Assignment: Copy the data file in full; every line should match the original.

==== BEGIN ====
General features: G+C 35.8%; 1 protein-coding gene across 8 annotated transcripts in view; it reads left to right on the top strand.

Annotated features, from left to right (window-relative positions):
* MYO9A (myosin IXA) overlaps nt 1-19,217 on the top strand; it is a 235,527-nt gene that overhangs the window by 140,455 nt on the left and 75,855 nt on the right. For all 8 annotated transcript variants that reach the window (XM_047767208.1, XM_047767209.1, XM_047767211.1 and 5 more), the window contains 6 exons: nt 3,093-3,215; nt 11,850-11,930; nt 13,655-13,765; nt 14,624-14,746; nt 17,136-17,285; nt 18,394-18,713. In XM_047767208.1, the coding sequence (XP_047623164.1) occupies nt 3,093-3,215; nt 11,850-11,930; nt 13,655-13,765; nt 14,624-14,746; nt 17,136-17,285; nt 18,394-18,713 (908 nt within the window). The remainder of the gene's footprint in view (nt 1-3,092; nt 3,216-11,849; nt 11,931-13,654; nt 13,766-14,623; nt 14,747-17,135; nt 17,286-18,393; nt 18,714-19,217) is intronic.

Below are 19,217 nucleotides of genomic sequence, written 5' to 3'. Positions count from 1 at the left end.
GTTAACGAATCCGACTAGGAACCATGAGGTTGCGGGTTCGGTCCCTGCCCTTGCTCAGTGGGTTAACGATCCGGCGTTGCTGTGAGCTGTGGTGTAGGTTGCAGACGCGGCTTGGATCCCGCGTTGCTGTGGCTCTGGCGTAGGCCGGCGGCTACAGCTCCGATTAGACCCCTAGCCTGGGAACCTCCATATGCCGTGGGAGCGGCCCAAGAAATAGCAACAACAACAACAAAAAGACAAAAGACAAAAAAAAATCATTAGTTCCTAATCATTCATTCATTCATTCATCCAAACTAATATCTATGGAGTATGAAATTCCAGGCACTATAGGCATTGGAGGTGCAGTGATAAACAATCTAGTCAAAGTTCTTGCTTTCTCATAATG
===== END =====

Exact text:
General features: G+C 35.8%; 1 protein-coding gene across 8 annotated transcripts in view; it reads left to right on the top strand.

Annotated features, from left to right (window-relative positions):
* MYO9A (myosin IXA) overlaps nt 1-19,217 on the top strand; it is a 235,527-nt gene that overhangs the window by 140,455 nt on the left and 75,855 nt on the right. For all 8 annotated transcript variants that reach the window (XM_047767208.1, XM_047767209.1, XM_047767211.1 and 5 more), the window contains 6 exons: nt 3,093-3,215; nt 11,850-11,930; nt 13,655-13,765; nt 14,624-14,746; nt 17,136-17,285; nt 18,394-18,713. In XM_047767208.1, the coding sequence (XP_047623164.1) occupies nt 3,093-3,215; nt 11,850-11,930; nt 13,655-13,765; nt 14,624-14,746; nt 17,136-17,285; nt 18,394-18,713 (908 nt within the window). The remainder of the gene's footprint in view (nt 1-3,092; nt 3,216-11,849; nt 11,931-13,654; nt 13,766-14,623; nt 14,747-17,135; nt 17,286-18,393; nt 18,714-19,217) is intronic.

Below are 19,217 nucleotides of genomic sequence, written 5' to 3'. Positions count from 1 at the left end.
GTTAACGAATCCGACTAGGAACCATGAGGTTGCGGGTTCGGTCCCTGCCCTTGCTCAGTGGGTTAACGATCCGGCGTTGCTGTGAGCTGTGGTGTAGGTTGCAGACGCGGCTTGGATCCCGCGTTGCTGTGGCTCTGGCGTAGGCCGGCGGCTACAGCTCCGATTAGACCCCTAGCCTGGGAACCTCCATATGCCGTGGGAGCGGCCCAAGAAATAGCAACAACAACAACAAAAAGACAAAAGACAAAAAAAAATCATTAGTTCCTAATCATTCATTCATTCATTCATCCAAACTAATATCTATGGAGTATGAAATTCCAGGCACTATAGGCATTGGAGGTGCAGTGATAAACAATCTAGTCAAAGTTCTTGCTTTCTCATAATG